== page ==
Did you know that the total number of unemployed workers in G20 counties is now up to 93 million and that it is increasing with each passing day? You see, the truth is that the United States is not the only one dealing with a systemic unemployment crisis. This is literally happening all over the planet. So what is causing this crisis? Is there any hope that it will be turned around? Well, unfortunately there are several long-term trends that have been developing for decades that have played a major role in bringing us to this point. First of all, the giant corporations that now totally dominate the global economy have figured out that they can make a lot more money by replacing expensive workers that live in major industrialized nations with workers that live in nations where it is legal to pay slave labor wages. So it isn’t really a huge mystery why there is such a huge problem with unemployment in the western world. If you were running a giant corporation, why would you want to hire workers that will cost you 10 to 20 times as much as other workers? A worker is a worker, and over the past decade we have seen a massive movement of jobs to countries where labor is cheaper. In addition, large corporations are also trying to completely eliminate as many jobs as they can by using technology. If a corporation can get a computer or a machine or a robot to do a task more cheaply than a human worker can do it, then why would that corporation want to continue to rely on human labor? And of course we have seen an overall weakening of the economies of the western world in recent years as well. This has been particularly true in the United States. As these long-term trends intensify, the worldwide unemployment crisis is going to get even worse.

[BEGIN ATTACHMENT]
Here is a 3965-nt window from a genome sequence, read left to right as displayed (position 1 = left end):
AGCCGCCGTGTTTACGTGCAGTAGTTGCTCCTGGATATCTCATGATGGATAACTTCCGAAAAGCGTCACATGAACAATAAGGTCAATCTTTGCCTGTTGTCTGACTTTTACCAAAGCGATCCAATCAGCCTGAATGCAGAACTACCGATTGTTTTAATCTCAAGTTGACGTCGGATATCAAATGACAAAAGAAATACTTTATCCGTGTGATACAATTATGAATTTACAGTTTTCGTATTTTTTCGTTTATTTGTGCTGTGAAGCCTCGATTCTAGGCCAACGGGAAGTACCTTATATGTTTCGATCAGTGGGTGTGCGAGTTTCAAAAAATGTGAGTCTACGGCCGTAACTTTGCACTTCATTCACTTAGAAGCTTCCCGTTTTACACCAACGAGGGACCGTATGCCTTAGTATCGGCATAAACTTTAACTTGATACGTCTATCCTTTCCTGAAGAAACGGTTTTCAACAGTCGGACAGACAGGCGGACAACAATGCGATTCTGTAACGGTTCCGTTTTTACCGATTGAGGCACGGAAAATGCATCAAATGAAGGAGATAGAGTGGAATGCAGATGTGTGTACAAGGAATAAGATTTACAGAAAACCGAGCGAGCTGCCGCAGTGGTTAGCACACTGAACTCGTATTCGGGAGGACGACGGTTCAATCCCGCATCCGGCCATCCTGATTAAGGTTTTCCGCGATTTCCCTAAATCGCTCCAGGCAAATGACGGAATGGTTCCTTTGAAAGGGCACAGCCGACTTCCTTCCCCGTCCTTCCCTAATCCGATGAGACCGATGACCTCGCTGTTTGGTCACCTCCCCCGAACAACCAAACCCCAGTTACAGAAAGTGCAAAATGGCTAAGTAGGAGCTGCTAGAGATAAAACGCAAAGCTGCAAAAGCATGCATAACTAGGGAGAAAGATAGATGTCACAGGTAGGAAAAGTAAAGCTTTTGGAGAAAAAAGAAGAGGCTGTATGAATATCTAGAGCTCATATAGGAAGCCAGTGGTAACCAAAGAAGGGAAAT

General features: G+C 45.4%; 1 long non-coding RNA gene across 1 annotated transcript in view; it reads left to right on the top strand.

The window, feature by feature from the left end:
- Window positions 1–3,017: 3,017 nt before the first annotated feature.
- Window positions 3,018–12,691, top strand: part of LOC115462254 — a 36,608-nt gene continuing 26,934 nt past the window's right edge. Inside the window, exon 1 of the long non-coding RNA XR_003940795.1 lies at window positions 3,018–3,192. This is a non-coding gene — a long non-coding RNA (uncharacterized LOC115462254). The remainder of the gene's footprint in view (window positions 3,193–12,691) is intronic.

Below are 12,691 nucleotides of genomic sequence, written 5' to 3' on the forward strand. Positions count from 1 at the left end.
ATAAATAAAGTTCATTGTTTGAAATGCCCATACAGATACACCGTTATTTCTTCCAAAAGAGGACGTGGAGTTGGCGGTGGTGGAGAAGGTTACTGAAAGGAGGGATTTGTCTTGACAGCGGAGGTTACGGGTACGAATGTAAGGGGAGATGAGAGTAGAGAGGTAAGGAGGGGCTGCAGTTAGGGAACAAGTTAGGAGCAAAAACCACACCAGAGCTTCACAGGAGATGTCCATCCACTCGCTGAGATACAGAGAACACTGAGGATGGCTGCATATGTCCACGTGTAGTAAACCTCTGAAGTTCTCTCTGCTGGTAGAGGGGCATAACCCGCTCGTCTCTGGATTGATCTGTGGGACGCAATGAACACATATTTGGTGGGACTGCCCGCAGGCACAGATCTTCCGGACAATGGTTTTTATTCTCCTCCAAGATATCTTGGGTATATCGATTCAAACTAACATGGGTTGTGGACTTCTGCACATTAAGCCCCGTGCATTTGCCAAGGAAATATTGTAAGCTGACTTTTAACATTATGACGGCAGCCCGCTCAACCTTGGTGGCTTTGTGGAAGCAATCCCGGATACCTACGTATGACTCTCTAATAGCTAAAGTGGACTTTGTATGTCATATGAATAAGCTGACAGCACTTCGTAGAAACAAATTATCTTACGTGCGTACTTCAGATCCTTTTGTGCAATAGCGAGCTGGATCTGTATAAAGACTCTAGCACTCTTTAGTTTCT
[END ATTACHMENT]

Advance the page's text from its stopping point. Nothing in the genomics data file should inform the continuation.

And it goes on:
In fact, the director general of the International Labor Organization is fully convinced that unemployment is going to continue to rise in G20 nations. Just check out what he told CNBC on Friday…
Unemployment will likely soar further in the group of 20 major economic powers without immediate action, Guy Ryder, the director general of the International Labor Organization told CNBC on Friday, comparing the jobs crisis to the 2008-2009 financial crisis and warning it needs to be tackled urgently.
“We have gone backwards. It is quite alarming to see…that unemployment has not gone down, in fact it’s gone up,” Ryder told CNBC at the G20 finance ministers’ meeting in Moscow.
He said 93 million people were currently unemployed in the G20.
And when those living in G20 nations lose their jobs, they tend to stay out of work for a very long time. In fact, 30 percent of unemployed workers in G20 countries have been out of work for one year or longer.
Major industrialized nations all over the planet are no longer able to produce enough jobs for their people. In many “wealthy nations” the unemployment rate has already risen well up into double digits. Just consider the following numbers…
The unemployment rate is above 25 percent in South Africa.
The unemployment rate in France recently hit a 15 year high.
The unemployment rate in Italy is up to 12.2 percent, which is the highest in 35 years.
The unemployment rate in the eurozone as a whole is up to an all-time high of 12.2 percent.
The unemployment rate in Poland is 13.2 percent.
The unemployment rate in Ireland is now 13.6 percent.